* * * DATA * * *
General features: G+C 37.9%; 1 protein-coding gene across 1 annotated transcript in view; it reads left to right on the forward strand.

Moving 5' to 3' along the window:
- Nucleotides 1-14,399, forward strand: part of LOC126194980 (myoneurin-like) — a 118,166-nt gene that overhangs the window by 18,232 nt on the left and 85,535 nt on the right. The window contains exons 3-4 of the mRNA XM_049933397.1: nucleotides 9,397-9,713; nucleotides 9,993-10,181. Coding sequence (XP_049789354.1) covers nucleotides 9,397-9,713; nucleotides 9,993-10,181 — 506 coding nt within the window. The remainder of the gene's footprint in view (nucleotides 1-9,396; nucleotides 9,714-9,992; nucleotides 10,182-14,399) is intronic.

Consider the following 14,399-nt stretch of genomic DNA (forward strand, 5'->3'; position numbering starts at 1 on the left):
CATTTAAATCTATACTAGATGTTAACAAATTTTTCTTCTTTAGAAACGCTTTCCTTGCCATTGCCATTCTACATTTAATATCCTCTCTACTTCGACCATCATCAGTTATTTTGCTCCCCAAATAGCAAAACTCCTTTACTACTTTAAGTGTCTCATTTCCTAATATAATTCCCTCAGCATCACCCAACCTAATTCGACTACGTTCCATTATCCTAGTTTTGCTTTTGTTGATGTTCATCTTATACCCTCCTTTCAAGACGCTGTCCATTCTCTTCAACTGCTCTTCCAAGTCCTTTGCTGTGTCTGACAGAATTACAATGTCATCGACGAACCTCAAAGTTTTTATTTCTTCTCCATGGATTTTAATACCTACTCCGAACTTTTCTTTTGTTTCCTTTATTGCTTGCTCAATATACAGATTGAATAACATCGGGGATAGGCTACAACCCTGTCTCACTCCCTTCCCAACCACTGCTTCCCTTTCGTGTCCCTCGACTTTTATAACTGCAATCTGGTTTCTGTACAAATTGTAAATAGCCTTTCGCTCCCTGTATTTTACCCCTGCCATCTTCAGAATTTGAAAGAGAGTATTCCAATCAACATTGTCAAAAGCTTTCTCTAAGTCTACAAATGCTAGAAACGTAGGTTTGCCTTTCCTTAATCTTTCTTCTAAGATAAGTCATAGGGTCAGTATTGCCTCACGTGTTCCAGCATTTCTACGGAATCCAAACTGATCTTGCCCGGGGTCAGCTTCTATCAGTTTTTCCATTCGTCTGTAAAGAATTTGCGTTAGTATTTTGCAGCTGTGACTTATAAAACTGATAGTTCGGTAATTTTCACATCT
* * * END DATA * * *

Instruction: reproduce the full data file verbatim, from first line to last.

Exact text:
General features: G+C 37.9%; 1 protein-coding gene across 1 annotated transcript in view; it reads left to right on the forward strand.

Moving 5' to 3' along the window:
- Nucleotides 1-14,399, forward strand: part of LOC126194980 (myoneurin-like) — a 118,166-nt gene that overhangs the window by 18,232 nt on the left and 85,535 nt on the right. The window contains exons 3-4 of the mRNA XM_049933397.1: nucleotides 9,397-9,713; nucleotides 9,993-10,181. Coding sequence (XP_049789354.1) covers nucleotides 9,397-9,713; nucleotides 9,993-10,181 — 506 coding nt within the window. The remainder of the gene's footprint in view (nucleotides 1-9,396; nucleotides 9,714-9,992; nucleotides 10,182-14,399) is intronic.

Consider the following 14,399-nt stretch of genomic DNA (forward strand, 5'->3'; position numbering starts at 1 on the left):
CATTTAAATCTATACTAGATGTTAACAAATTTTTCTTCTTTAGAAACGCTTTCCTTGCCATTGCCATTCTACATTTAATATCCTCTCTACTTCGACCATCATCAGTTATTTTGCTCCCCAAATAGCAAAACTCCTTTACTACTTTAAGTGTCTCATTTCCTAATATAATTCCCTCAGCATCACCCAACCTAATTCGACTACGTTCCATTATCCTAGTTTTGCTTTTGTTGATGTTCATCTTATACCCTCCTTTCAAGACGCTGTCCATTCTCTTCAACTGCTCTTCCAAGTCCTTTGCTGTGTCTGACAGAATTACAATGTCATCGACGAACCTCAAAGTTTTTATTTCTTCTCCATGGATTTTAATACCTACTCCGAACTTTTCTTTTGTTTCCTTTATTGCTTGCTCAATATACAGATTGAATAACATCGGGGATAGGCTACAACCCTGTCTCACTCCCTTCCCAACCACTGCTTCCCTTTCGTGTCCCTCGACTTTTATAACTGCAATCTGGTTTCTGTACAAATTGTAAATAGCCTTTCGCTCCCTGTATTTTACCCCTGCCATCTTCAGAATTTGAAAGAGAGTATTCCAATCAACATTGTCAAAAGCTTTCTCTAAGTCTACAAATGCTAGAAACGTAGGTTTGCCTTTCCTTAATCTTTCTTCTAAGATAAGTCATAGGGTCAGTATTGCCTCACGTGTTCCAGCATTTCTACGGAATCCAAACTGATCTTGCCCGGGGTCAGCTTCTATCAGTTTTTCCATTCGTCTGTAAAGAATTTGCGTTAGTATTTTGCAGCTGTGACTTATAAAACTGATAGTTCGGTAATTTTCACATCT